Judgmental Whispers Among the Prayers

 

 

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I read a post a couple days ago… and, while cloaked in faith and beauty, it left me feeling bitter.  I’m choosing not to link to it, not because I don’t want to drive any traffic there (though since the site was much larger than my own, that’s kind of moot), but because I don’t want to taint what was, for the most part, likely a lovely post for others who read it.  I also must point out that this was most certainly not the first time I’ve read something and been left with these uneasy feelings.

 

The post had to do with giving to those less fortunate than ourselves.  I loved that part of it.  I was so moved by the emotion coming through the author’s words as she spoke of reaching out, of rallying others, of helping another woman achieve a life-long dream that likely would have forever remained out of reach without such intervention.

 

Lovely.

 

But then…

 

The almost-requisite “…and we all prayed that she someday find her true Savior, Jesus Christ.”

 

The article went on, elaborating on that desire for awhile and, as I read it, the joy of it all dimmed for me.

 

You see, I DO believe, with all my heart, that Jesus is my Savior.  I don’t mind telling people that and it makes me happy to share the wonder of it all.

 

But, deep down, I have to wonder:

 

If we “pray for others to find Jesus” by insinuating they’re ignorant fools… are we really being good examples of what “finding Jesus” looks like?  If our religion makes us feel superior– no matter how we cloak it in pretty language– do we even GET it?

 

I don’t know… maybe it’s just me who doesn’t get it.  But I need to be honest and say that I don’t like it.  It doesn’t feel right to me.  It, quite frankly, doesn’t feel Christ-like to me.

 

The people who have influenced my faith the most are not the ones who desperately try to enlighten me (though there have been plenty of those)…

 

The ones who have made me grow closer to Jesus are the ones who have been examples of selfless, unconditional love– love with no agenda and no superiority complex.  They are broken, real, openly flawed people who are totally willing to meet me where I’m at.  People who will hold my hand and walk along on the journey without forever trying to yank me up to some other lofty plain upon which they reside.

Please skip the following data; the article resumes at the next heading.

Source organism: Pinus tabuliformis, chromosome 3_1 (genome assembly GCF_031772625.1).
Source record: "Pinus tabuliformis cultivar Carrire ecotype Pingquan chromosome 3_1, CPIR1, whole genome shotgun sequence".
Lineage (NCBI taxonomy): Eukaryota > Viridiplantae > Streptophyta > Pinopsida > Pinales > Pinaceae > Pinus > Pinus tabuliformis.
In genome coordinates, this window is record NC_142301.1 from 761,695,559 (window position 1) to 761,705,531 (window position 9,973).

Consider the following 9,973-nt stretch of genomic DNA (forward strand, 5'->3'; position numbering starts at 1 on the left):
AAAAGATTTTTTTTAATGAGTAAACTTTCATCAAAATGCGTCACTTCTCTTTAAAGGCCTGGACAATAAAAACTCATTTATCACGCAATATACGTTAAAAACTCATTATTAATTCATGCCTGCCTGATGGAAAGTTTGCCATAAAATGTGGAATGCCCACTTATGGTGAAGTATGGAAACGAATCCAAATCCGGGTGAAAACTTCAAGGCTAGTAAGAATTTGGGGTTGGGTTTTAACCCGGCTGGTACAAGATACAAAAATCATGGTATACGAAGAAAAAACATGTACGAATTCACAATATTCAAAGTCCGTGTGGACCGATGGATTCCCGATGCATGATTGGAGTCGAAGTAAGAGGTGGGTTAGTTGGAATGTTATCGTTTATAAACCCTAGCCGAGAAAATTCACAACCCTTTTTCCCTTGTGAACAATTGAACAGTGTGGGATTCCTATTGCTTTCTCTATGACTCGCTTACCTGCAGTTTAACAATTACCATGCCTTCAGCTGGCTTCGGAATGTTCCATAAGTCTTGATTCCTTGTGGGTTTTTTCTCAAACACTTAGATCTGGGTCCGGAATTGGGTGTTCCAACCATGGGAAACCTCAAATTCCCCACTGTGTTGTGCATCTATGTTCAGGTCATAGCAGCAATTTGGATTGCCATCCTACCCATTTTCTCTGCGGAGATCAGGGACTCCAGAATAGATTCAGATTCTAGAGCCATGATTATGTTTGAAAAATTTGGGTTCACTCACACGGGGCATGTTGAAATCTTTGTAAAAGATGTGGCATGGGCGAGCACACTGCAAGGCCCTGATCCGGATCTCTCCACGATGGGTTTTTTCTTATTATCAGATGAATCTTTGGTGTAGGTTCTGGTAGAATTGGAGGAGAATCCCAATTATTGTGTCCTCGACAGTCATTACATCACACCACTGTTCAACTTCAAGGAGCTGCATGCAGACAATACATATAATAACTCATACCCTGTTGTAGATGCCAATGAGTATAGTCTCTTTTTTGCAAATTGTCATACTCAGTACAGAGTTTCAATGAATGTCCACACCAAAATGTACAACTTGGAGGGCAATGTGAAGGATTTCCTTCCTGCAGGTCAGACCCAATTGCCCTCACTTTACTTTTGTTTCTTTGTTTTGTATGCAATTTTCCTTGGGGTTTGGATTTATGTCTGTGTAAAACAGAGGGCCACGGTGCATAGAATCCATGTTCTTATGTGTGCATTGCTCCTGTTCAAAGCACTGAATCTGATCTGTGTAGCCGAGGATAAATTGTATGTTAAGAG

I don’t know, what do you think?  Am I crazy?  Have you ever felt disappointed in the judgmental whispering that can be heard among the praying?

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11 comments to Judgmental Whispers Among the Prayers

  • Crazy???? Not a chance! In fact, I think, your realization about this, marks you as one of the most clearly sane people in the world! Keep at it!

  • Amber

    I appreciate what you wrote because I struggle with this so bad. I want to lead people to Jesus but I do not want to be in their face about it and make myself seem like I am right by my faith and they are wrong. A wise woman told me to let the Holy Spirit work in me and earn the right to tell people about Jesus by having those people ask me what has changed in me. Earn the right….I like that!
    And I understand what you are saying completely and thank you for the courage of printing it.

    • Oh, I LOVE the idea of being such a light that people SEEK to know what (Who) is behind it. I think “earn the right” is a fabulous and Christ-like way to look at it. Thank you for sharing.